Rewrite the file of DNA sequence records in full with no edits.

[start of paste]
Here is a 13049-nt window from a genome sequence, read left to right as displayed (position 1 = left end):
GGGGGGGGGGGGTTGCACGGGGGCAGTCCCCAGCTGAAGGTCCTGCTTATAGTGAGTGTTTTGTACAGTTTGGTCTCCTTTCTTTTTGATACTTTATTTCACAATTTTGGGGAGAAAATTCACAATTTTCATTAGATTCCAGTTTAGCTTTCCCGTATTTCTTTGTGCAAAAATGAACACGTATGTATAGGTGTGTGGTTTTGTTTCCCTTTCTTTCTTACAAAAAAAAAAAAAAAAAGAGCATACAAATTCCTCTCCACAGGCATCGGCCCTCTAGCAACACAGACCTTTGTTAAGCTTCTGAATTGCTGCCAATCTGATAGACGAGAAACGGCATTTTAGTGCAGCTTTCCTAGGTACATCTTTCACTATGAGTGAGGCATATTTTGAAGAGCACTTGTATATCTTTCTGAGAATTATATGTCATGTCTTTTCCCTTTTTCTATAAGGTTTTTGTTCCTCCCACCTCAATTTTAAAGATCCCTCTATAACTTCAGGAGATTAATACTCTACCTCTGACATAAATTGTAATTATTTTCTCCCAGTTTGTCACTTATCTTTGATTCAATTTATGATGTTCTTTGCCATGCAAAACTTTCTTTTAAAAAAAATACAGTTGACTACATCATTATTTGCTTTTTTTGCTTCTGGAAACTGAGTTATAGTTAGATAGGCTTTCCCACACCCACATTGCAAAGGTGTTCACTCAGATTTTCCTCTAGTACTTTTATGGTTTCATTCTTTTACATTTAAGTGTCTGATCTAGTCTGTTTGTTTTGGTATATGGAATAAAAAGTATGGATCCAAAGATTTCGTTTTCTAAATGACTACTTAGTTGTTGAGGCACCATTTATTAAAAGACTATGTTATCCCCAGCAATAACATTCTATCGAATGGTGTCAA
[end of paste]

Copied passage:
Here is a 13049-nt window from a genome sequence, read left to right as displayed (position 1 = left end):
GGGGGGGGGGGGTTGCACGGGGGCAGTCCCCAGCTGAAGGTCCTGCTTATAGTGAGTGTTTTGTACAGTTTGGTCTCCTTTCTTTTTGATACTTTATTTCACAATTTTGGGGAGAAAATTCACAATTTTCATTAGATTCCAGTTTAGCTTTCCCGTATTTCTTTGTGCAAAAATGAACACGTATGTATAGGTGTGTGGTTTTGTTTCCCTTTCTTTCTTACAAAAAAAAAAAAAAAAAGAGCATACAAATTCCTCTCCACAGGCATCGGCCCTCTAGCAACACAGACCTTTGTTAAGCTTCTGAATTGCTGCCAATCTGATAGACGAGAAACGGCATTTTAGTGCAGCTTTCCTAGGTACATCTTTCACTATGAGTGAGGCATATTTTGAAGAGCACTTGTATATCTTTCTGAGAATTATATGTCATGTCTTTTCCCTTTTTCTATAAGGTTTTTGTTCCTCCCACCTCAATTTTAAAGATCCCTCTATAACTTCAGGAGATTAATACTCTACCTCTGACATAAATTGTAATTATTTTCTCCCAGTTTGTCACTTATCTTTGATTCAATTTATGATGTTCTTTGCCATGCAAAACTTTCTTTTAAAAAAAATACAGTTGACTACATCATTATTTGCTTTTTTTGCTTCTGGAAACTGAGTTATAGTTAGATAGGCTTTCCCACACCCACATTGCAAAGGTGTTCACTCAGATTTTCCTCTAGTACTTTTATGGTTTCATTCTTTTACATTTAAGTGTCTGATCTAGTCTGTTTGTTTTGGTATATGGAATAAAAAGTATGGATCCAAAGATTTCGTTTTCTAAATGACTACTTAGTTGTTGAGGCACCATTTATTAAAAGACTATGTTATCCCCAGCAATAACATTCTATCGAATGGTGTCAA